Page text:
After about a half-level, the enemies would learn to avoid you, go out and recruit all the bad guys from the level and return in force. After a couple of more levels they'd learn to ambush, flank and surround you. They'd team up their fire, so you'd dodge a fireball to the left and strafe right into another fireball.

It was really interesting, but ultimately unplayable. It really gave me an appreciation of the level of "balancing" that goes into creating a proper game AI. It certainly isn't about the same thing as making a chess AI that can beat Kasparov. It requires a great deal of work to make the enemy realistic and interesting and difficult but ultimately beatable.

Comment Re:Haha no. (Score 1) 114

Remember that the Hubble exists because US spy satellites existed. They looked suspiciously like a hubble telescope, except pointed in the other direction.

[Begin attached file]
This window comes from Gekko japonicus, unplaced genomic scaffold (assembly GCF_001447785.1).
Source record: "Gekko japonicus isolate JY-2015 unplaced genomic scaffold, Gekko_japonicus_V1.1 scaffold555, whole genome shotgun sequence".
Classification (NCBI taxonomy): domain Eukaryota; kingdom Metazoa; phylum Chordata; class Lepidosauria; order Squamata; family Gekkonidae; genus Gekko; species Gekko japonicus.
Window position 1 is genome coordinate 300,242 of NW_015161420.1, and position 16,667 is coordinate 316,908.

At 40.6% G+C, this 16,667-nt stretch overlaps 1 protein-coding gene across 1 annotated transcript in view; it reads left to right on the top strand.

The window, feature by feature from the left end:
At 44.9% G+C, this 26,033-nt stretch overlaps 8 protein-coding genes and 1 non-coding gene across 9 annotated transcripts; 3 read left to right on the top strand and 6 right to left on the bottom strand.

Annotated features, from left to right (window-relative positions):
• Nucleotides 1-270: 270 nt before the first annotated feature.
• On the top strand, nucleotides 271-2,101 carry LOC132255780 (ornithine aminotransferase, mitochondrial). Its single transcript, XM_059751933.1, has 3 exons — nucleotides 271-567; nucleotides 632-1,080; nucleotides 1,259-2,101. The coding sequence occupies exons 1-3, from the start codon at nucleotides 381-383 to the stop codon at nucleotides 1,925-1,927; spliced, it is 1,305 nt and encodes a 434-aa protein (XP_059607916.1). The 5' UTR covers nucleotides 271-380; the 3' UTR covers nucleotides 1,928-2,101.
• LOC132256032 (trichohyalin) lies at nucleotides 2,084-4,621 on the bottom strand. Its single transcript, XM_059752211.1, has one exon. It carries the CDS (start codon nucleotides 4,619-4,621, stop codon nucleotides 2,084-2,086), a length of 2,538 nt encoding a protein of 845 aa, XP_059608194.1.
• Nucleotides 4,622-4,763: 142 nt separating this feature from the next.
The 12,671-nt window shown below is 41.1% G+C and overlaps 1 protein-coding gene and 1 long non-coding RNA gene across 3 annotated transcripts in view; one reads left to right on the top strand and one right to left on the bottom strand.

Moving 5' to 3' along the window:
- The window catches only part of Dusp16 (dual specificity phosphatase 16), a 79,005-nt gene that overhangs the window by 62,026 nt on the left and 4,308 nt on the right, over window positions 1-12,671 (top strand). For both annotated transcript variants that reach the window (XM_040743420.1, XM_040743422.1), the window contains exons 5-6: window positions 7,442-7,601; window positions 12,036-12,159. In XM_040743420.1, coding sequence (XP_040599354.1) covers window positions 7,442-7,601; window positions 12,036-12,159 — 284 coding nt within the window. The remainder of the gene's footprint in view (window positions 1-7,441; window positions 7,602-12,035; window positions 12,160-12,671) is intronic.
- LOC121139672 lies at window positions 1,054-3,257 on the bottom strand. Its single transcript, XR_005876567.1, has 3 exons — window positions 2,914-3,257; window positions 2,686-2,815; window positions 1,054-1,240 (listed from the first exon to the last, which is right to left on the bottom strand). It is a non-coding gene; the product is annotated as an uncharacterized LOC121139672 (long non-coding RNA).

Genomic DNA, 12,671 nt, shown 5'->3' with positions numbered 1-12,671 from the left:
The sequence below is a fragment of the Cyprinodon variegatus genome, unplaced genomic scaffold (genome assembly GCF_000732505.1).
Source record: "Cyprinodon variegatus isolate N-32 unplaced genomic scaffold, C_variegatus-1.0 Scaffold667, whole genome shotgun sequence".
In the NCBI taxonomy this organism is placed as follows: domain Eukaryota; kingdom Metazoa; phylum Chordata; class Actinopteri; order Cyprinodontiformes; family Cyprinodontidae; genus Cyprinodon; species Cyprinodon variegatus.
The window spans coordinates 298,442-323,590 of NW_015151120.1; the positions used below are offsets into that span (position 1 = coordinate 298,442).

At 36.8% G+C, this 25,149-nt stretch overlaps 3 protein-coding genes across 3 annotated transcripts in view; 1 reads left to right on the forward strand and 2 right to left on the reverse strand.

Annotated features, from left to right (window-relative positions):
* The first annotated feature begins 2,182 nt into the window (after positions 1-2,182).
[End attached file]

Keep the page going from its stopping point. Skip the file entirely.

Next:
Why weren't they any bigger? Because they wouldn't fit on the launcher.

This launcher might be able to put a Keck-class scope in outer space. Think the CIA might find a use for something in that class? I know astronomers would.

If launch cost was a couple-hundred million, I'd say we could find the money to build the thing. The Hubble cost a lot more than that to launch.

Comment Re:Haha no. (Score 1) 114

This is all true if nothing changes.

But what happens if they build a reusable booster that can lift this sort of weight? If Spacex could lift 200mT to LEO for costs that are comparable to today's heavy launches, would new uses arise?

NASA is also building a heavy lift rocket - the SLS. So Spacex is not alone in thinking a big rocket is a good idea. Of course, NASA is responsible to Congress, not the owners of a private company, so that part is different.